5 Questions for Sumiko Saulson

Sumiko Saulson ACB sqI “met” Sumiko Saulson for the first time when she was kind enough to include me in a list of Bay Area horror writers for a piece she wrote for the Examiner Online. After that, we kept running into each other through Horror Addicts and at BayCon. We’ve read together for Litquake San Rafael, the Literary Speakeasy, at StokerCon on the Queen Mary, and a week ago at the UnValentine reading at Old Devil Moon in San Francisco.

Sumiko Saulson is a cartoonist and horror writer, editor of Black Magic Women and 100 Black Women in Horror Fiction, author of Solitude, Warmth, The Moon Cried Blood, and Happiness and Other Diseases. She wrote and illustrated comics Mauskaveli, Dooky, and the graphic novels Dreamworlds and Agrippa. She writes for SEARCH Magazine. Sumiko is an Oakland resident who has spent most of her adult life in the San Francisco Bay Area. You can find all her books at Amazon.

Sumiko’s new book is Black Magic Women: Terrifying Tales by Scary SistersImagine horror where black characters aren’t all tropes and the first to die. Imagine a world written by black sisters where black women and femmes are in the starring roles. From flesh-eating plants to flesh-eating bees; zombies to vampires to vampire-eating vampire hunters; ghosts, revenants, witches and werewolves: this book has it all. Cursed drums, cursed dolls, cursed palms, ancient spirits and goddesses create a nuanced world of Afrocentric and multicultural horror. Seventeen terrifying tales by seventeen of the scary sisters profiled in the reference guide 100 Black Women in Horror.

Black Magic Women includes stories by Mina Polina, Nuzo Onoh, Kenesha Williams, Crystal Connor, Valjeanne Jeffers, Sumiko Saulson, Nicole Givens Kurtz, Kenya Moss-Dyme, Lori Titus, L. H. Moore, R. J. Joseph, Delizhia Jenkins, Cinsearae S, Kai Leakes, Dicey Grenor, Kamika Aziza, Tabitha Thompson, and Alledria Hurt.

What inspired you to put the book together?

Black Magic Women contains stories by eighteen of the women from 100+ Black Women in Horror, which is a reference guide, sort of a who’s who of black women who write horror. That is an update to the 2014 book 60 Black Women in Horror. The original book’s eBook version included four short stories by myself, Valjeanne Jeffers, Crystal Connor, and Annie Penn. For the update, I decided to have a separate book of stories. I came up with the name Black Magic Women and the concept of stories prominently featuring black women and magic as a nod to the Black Girl Magic concept, but as it applies to horror writers. I was so fortunate as to have Mocha Memoirs Press sign on quickly, thanks to Nicole Kurtz. I think we were also very inspired by Linda Addison and Kinitra Brook’s project Sycorax’s Daughters, and earlier similar anthologies showcasing African American horror such as Dark Matters.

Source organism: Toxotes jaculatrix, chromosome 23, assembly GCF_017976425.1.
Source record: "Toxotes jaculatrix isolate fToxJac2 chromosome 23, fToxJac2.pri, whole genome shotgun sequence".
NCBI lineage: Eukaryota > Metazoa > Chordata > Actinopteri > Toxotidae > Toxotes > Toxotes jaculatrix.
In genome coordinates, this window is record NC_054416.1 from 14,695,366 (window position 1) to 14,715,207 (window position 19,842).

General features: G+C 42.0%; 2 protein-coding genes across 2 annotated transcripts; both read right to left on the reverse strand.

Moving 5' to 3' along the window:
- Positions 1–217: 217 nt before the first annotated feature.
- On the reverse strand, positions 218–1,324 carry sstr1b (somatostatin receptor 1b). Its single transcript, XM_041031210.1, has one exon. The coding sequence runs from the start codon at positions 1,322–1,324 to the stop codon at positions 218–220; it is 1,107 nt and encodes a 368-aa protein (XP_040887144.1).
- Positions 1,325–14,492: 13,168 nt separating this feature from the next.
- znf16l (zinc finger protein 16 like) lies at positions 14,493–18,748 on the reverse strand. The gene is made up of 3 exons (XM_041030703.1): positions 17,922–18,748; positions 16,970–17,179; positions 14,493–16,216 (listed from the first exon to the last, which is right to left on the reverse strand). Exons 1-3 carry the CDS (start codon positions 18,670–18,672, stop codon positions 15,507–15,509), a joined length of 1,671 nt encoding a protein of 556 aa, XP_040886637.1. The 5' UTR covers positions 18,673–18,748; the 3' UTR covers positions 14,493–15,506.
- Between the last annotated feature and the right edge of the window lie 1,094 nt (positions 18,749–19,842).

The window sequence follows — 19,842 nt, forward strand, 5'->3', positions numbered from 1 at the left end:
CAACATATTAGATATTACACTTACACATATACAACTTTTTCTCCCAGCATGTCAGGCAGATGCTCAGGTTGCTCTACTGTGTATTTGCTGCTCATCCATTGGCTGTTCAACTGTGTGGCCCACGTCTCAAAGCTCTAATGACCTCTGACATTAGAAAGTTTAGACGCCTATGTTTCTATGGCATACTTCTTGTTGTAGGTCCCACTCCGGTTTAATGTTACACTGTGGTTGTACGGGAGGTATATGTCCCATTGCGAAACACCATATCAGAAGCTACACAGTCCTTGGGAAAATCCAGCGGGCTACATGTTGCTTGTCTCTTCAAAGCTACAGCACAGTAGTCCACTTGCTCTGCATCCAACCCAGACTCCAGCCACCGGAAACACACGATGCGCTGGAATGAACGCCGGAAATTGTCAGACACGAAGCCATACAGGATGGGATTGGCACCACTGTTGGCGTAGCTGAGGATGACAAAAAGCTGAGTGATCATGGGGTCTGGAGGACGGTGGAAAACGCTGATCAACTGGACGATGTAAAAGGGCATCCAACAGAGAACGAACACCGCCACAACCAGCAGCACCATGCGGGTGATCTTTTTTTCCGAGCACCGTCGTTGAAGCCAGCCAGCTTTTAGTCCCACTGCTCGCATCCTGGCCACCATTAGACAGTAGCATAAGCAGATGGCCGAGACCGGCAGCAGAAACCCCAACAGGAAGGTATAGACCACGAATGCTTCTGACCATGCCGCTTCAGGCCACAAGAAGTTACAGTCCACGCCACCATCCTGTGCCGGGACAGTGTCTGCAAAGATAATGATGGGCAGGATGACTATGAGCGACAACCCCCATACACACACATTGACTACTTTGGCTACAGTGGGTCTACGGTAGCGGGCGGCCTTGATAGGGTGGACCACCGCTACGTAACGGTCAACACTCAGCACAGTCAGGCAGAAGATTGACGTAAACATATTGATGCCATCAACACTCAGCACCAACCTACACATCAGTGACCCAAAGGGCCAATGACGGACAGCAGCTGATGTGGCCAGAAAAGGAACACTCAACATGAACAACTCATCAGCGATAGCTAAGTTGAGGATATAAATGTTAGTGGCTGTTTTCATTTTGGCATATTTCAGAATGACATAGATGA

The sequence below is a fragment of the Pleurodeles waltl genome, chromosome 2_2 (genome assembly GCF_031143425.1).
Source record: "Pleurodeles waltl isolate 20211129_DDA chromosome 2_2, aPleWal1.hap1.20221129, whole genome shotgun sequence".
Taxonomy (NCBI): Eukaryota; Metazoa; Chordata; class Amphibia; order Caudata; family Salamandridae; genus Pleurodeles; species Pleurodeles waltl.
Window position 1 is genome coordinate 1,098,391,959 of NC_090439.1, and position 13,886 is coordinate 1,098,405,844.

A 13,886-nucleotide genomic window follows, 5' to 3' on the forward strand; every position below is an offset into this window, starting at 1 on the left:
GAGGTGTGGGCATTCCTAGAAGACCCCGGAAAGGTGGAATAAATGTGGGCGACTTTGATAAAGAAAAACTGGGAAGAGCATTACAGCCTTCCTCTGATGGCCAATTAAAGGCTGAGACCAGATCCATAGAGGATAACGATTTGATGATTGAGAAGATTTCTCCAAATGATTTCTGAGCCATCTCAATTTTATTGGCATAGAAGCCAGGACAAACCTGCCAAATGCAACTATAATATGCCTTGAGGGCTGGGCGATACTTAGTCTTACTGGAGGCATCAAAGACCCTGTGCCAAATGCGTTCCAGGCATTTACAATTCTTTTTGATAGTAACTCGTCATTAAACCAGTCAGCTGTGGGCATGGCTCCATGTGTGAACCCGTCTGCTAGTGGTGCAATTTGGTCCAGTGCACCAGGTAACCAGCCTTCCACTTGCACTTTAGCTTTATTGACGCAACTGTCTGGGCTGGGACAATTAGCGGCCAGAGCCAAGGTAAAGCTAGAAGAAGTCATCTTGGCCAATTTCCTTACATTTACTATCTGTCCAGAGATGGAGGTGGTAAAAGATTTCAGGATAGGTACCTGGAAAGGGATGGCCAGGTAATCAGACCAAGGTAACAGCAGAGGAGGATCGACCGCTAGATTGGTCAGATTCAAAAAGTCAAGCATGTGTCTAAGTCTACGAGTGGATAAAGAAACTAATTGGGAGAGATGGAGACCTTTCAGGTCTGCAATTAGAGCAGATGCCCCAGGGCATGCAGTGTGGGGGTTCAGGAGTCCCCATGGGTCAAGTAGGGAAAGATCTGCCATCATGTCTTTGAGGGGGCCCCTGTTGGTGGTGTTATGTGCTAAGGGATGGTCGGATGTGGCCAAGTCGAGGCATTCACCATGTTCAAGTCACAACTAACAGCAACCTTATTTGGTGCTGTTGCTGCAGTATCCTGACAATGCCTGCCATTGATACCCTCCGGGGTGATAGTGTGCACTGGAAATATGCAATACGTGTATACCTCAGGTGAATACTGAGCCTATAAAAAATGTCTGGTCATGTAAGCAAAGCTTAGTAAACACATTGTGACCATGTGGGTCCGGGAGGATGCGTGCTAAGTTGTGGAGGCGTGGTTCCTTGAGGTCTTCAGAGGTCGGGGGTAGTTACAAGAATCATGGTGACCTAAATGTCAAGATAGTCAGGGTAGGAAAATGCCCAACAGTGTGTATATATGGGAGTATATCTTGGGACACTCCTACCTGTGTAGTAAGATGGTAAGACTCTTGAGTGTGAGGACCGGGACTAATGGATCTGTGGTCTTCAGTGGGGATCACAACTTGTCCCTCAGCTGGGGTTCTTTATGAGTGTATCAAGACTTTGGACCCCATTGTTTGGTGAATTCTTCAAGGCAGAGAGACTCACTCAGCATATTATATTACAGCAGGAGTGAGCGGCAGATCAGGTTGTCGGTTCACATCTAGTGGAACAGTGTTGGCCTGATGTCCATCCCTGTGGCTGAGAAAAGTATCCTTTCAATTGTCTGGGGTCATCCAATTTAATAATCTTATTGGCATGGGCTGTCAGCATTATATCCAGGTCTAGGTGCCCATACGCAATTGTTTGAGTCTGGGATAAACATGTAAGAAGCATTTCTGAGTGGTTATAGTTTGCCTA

Black Magic WomenDo you have a favorite story about putting the book together?

While we were working on Black Magic Women, Sycorax’s Daughters ended up on the Bram Stoker preliminary ballot, along with its companion book, Searching for Sycorax, which is an educational study of black women who write horror by Dr. Brooks. Nicole and I both exclaimed that we hoped our book would get nominated. We also started rooting for the Sycorax books to make it onto the final ballot. They both did! You know, I first met Dr. Brooks at the Afrofuturist Symposium II at Loyola Marymount. She was there with Nisi Shawl and I was totally intimidated by all of these educated women with PhDs, but they took us out for beer and ribs later so everything was cool. I think Nicole and I both started squealing when the Sycorax books made the final ballot. Did you know that around a third of the women in our book were in that anthology? This is an exciting time for black women in horror.

What was the process as you asked for stories and put the book together?

I wrote a call for submissions and gave a copy to Nicole Kurtz at Mocha Memoirs Press, and we started to promote it in blogs and small press. Graveyard Sisters, HorrorAddicts.net, and Colors in Darkness are some of the places we promoted it, as well as on my blog and Mocha Memoir’s. The world of black women who write horror is relatively close-knit. We’re a community. Nicole and I were the two members of the selection committee, so we read each story and ranked them in a secret ranking process. We also checked to make sure they met the submission criteria. I edited them and sent the edit back to the authors. They approved or disapproved. Then they went off to the proofreading team at Mocha Memoirs Press. MMP compiled them into a whole book. I designed the cover art as well. It’s an acrylic painting of mine. I did the layout for the eBook cover. We had to get someone else to help out with the print cover, though.

What was the best thing that happened during your promotion of the book?

During the prerelease period, our eBook shot up to #1 on the Amazon Horror Anthology list! We were up there above Stephen King and Clive Barker. Everyone was so excited! The authors were posting screenshots of it, tweeting people doing victory dances, and posting hilarious celebratory gifs on Facebook. It really made us feel like a team. The sense of excitement was contagious.

What do you have planned next?

100+ Black Women in Horror, a reference book with the biographies of over one hundred black women, came out on February 21, rounding out the Black History Month and Women in Horror Month 2018.


About Loren Rhoads

I'm the author of 199 Cemeteries to See Before You Die and Wish You Were Here: Adventures in Cemetery Travel, as well as a space opera trilogy. I'm also co-author of a series about a succubus and her angel. In addition to blogging at CemeteryTravel.com, I blog about my morbid life at lorenrhoads.com.
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